Unless, in recent times, you’ve chosen to live the life of a recluse squatting in a tin of Spam then the chances are you would’ve heard the name Paul Oakenfold. This being the Paul Oakenfold who is a qualified chef; the Paul Oakenfold that, as an A&R man, procured the signatures of Will Smith and Salt & Pepper; the Paul Oakenfold whose girlfriend was once forced to chuck water over several customers from the pub below them because they’d started to urinate against their house; the Paul Oakenfold who recently put dibs on the Ministerial position for Entertainment; the Paul Oakenfold that once appeared alongside a breakdancing crew on Kid’s-TV-gold, Blue Peter. Yeh, that Paul Oakenfold.

The Ubiquitous and Multifarious Paul Oakenfold (that’s his official title now, I’m told) – DJ, producer, record label boss and general Godlike figure to trillions of dance followers – is so well known even your dear old Nana would confess, “he’s that fella that did that Big Brother jingle”. However, despite knowing the name, you and your Nana may not know much about the man himself. So, for your benefit, here is a brief Match of the Day highlights-type recap:

He was London-born in 1963; his first attempt at DJing was as a teenager in a Covent Garden wine bar; his production career began in ‘88 when he worked alongside Steve Osborne under the moniker, Electra; he had the privilege to tour with U2 in the 90s; he has remixed heavyweights like New Order, The Cure, Massive Attack and the Stone Roses; he has remixed paperweights like M People and Simply Red; he is, according to Q Magazine, one of the ’50 bands to see before you die’; he was awarded NME’s ‘Dance Record of the Year’ for his production on the Happy Mondays’ single Wrote for Luck; he was resident DJ at Liverpool’s Cream until 1999, before taking up the Director of Music position at Leicester Square’s Home (which subsequently failed not long after he ended his contract); he was the first DJ to perform at the Great Wall of China; he was the first DJ to completely sell out the Hollywood Bowl; he is the only DJ to have his own display at Hard Rock Café’s Rock and Roll museum; he put music to action for the James Bond game Goldeneye: Rogue Agent; he penned the soundtracks for Planet of the Apes, Swordfish and Collateral (with three more on the way in 2006); and, his new album, Lively Mind, contains a bounty of collaborative goodies including actress Brittany Murphy, king nerd Pharrell Williams and the flashiest of grand masters, Grandmaster Flash.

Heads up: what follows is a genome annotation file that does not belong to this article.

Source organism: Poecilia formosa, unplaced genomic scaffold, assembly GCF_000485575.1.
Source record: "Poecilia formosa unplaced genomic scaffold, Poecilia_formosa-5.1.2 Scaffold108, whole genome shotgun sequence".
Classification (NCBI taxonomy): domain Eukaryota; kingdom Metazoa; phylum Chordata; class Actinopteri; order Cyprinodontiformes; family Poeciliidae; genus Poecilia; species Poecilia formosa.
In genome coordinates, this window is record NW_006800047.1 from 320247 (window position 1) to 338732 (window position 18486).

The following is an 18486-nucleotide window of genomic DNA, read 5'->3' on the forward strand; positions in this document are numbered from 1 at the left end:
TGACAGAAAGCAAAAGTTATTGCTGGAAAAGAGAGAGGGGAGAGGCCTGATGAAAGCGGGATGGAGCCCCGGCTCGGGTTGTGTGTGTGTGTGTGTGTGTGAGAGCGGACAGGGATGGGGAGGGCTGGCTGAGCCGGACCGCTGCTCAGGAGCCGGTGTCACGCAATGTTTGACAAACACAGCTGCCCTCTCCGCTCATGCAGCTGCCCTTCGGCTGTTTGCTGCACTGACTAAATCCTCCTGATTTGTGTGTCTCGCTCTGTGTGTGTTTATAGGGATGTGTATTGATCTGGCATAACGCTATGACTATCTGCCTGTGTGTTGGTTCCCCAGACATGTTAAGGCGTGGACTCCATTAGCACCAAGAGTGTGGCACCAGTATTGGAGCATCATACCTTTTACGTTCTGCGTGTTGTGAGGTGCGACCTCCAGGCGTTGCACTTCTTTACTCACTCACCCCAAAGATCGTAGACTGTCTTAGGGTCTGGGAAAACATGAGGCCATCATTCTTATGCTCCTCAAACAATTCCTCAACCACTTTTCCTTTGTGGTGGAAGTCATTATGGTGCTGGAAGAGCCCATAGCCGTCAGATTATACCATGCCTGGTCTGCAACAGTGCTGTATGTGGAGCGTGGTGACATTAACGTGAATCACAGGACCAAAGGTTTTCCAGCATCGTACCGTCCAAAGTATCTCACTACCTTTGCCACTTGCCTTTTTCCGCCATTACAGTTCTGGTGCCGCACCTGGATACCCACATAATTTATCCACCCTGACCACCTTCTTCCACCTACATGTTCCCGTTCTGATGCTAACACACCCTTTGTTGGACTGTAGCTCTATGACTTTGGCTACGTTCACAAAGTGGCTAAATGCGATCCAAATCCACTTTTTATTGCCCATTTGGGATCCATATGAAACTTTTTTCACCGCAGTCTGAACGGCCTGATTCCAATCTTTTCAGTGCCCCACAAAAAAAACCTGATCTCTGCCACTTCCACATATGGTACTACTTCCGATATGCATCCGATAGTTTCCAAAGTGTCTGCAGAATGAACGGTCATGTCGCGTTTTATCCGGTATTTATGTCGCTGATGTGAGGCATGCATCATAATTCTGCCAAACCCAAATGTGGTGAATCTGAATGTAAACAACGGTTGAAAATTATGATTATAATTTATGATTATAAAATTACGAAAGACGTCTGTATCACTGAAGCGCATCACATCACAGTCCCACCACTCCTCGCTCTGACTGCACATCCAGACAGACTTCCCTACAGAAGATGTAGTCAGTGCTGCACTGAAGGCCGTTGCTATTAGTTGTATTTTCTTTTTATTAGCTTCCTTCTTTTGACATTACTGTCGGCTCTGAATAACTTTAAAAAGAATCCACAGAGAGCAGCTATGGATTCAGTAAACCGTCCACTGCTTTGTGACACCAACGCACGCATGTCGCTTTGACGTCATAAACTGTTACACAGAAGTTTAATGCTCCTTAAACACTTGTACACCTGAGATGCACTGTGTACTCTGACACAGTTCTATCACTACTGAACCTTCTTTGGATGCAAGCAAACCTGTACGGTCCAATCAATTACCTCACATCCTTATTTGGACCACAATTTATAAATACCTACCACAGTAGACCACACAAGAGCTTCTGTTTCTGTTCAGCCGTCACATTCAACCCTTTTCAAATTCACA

It is, therefore, fair to say that this Paul Oakenwossit is quite a busy fella. Getting him to answer a few questions isn’t as simple as swanning up with a dandy grin and harping, “Alright Paul, giv us a interview, wouldya?!”

Getting a proper interview with Mr O requires great powers of persuasion and more contacts than Specsavers. Unfortunately, 020.com has neither, but what we are able to bring you is a slightly stale and less-than-filling email Q&A that took place just before the release of his new album. Apologies for the delay, just imagine this is May and the weather is a little less clement.

020: Hello Moto (reason for this embarrassingly lame gag coming up later)

Paul: Are you sure you’re talking to the right Paul?

020: Dokey Oakey…Where are you right now?

Paul:You’ve got a lot of nicknames for me, don’t you?  I’m on my way out to Europe for some shows I’m doing to support the album.

020: How was that recent tour of China, then?

Paul: It was very good.  I always enjoy my time in China and the club scene there is really holding it’s own.  I’ve been playing a lot of new material recently and I was very excited to have the clubbers from this region get their ears on it and give me some feedback.

020: You’ve toured extensively through China over the last decade, any particular reason why it gets so much Oakenfold?

Paul: I feel that touring in China is a must for several reasons.  First, it’s a very exciting country and the youth culture there is very in tune with what’s going on in the scene and I consider them a very valuable audience.  Also, I’m quite fascinated with China and the history there.  I’ve played on the Great Wall there and that was an inspirational experience for me.  So, I do enjoy both working there and spending some down time.

020: Your next single is released over here on May 29th, tell us a little bit about it…